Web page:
Cardiometabolic data is currently analyzed primarily by the use of averages. While this method can provide some data, further analysis by time series (variability) methods can provide more physiologic insights. Historically, time series analysis has been performed primarily using heart rate data in the form of heart rate variability (HRV) analysis. This was done to determine the status of the autonomic nervous system via changes in parasympathetic and sympathetic output. Researchers have used different methods of analysis, but a lack of reproducibility studies raises questions about the validity of these methods when applied to heart rate (HR) data. Currently in the literature, these methods have not applied to metabolic data such as the respiratory exchange ratio (RER). This dissertation will investigate the reliability of time series assessments of caridiometaoblic parameters. We hypothesize that in healthy individuals, HRV analysis performed on the same RR intervals but by two different measurement systems, are indeed interchangeable. We further hypothesize that the time series analysis of metabolic data such as the RER will be stable and repeatable over two trials conducted under the same conditions. Lastly, we hypothesize that under conditions of physical stress (e.g. ride time-to-exhaustion) and biochemical stress (e.g. energy drink), resting HR and HR variability preexercise will be altered and the ride time-to-exhaustion will be increased after subjects consume an energy drink (standardized to 2.0mg/kg caffeine) compared to a taste-matched placebo. The results of this dissertation will provide further insight into the repeatability of these time series analyses, which could be utilized for future research to determine metabolic flexibility.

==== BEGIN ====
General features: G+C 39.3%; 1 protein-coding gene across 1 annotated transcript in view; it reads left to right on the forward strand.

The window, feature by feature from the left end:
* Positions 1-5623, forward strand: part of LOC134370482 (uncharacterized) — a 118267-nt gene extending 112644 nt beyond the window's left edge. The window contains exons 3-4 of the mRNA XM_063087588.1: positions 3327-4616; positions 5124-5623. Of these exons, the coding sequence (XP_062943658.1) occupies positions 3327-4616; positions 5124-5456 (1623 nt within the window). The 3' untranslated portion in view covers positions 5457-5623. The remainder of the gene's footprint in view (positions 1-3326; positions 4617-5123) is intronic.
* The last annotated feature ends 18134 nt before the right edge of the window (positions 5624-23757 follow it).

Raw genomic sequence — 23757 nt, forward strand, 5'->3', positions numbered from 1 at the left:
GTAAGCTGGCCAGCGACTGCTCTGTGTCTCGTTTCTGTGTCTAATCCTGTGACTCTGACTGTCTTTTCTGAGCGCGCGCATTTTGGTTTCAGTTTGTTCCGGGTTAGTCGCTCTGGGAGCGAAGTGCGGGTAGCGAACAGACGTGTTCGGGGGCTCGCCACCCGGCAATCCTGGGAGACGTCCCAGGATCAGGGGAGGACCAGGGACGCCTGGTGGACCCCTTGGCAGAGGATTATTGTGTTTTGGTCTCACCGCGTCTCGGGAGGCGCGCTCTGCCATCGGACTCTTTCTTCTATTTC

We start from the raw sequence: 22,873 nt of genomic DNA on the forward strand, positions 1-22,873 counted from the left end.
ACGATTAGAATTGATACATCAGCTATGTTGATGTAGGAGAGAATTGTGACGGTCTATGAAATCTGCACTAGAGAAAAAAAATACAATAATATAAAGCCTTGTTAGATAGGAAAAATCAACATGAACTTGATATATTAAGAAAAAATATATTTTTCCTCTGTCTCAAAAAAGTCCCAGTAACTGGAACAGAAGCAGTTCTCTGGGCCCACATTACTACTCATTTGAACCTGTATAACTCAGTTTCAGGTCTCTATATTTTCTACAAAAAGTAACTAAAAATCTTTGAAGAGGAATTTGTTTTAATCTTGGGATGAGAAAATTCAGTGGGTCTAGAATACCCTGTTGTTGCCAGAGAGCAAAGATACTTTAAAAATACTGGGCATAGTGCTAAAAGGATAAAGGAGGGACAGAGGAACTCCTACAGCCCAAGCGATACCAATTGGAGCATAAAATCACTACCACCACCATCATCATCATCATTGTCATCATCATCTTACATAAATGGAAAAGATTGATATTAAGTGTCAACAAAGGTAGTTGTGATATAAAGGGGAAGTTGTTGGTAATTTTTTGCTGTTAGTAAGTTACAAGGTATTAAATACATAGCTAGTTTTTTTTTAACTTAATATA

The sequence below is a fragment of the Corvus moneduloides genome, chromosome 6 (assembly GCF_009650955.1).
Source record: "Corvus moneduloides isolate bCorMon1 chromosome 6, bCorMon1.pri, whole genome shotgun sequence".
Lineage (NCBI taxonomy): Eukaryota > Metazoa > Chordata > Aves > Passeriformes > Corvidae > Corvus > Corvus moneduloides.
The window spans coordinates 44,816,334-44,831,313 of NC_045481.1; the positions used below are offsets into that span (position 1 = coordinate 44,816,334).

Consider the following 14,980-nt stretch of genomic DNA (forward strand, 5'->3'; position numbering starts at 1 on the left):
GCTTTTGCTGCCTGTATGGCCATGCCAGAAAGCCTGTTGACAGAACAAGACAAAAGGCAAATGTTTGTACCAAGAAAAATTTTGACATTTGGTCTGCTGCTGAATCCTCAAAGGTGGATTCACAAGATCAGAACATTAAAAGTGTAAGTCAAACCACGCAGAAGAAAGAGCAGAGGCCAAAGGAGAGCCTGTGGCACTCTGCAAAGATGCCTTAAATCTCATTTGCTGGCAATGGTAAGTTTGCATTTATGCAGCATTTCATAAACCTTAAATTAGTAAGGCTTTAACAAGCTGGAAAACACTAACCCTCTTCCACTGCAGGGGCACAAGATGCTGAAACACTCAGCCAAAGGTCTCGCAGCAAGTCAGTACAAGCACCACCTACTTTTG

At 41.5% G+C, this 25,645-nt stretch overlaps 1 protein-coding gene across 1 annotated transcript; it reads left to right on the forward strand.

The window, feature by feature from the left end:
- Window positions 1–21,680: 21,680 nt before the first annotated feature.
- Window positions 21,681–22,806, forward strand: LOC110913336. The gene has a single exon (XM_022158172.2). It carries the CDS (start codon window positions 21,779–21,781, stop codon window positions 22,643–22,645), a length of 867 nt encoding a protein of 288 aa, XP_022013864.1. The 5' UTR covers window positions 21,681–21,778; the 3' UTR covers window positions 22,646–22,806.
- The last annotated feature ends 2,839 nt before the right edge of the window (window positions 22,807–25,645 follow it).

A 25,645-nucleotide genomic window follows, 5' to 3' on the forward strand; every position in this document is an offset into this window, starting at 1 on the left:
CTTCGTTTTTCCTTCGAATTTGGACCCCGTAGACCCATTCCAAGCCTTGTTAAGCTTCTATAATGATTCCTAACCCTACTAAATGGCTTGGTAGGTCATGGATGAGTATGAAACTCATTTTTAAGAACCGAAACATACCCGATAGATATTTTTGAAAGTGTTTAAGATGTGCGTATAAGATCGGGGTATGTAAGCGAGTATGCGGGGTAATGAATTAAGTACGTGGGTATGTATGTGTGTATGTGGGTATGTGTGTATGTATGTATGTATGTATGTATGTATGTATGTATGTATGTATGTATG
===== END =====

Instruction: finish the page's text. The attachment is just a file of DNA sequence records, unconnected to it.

University of Minnesota Ph.D. dissertation. December 2013. Major: Kinesiology. Advisor:Donald R. Dengel. 1 computer file (PDF); vi, 102 pages.
Nelson, Michael Thomas.
Time series analysis of cardiometabolic parameters: reliability and energy drink response.
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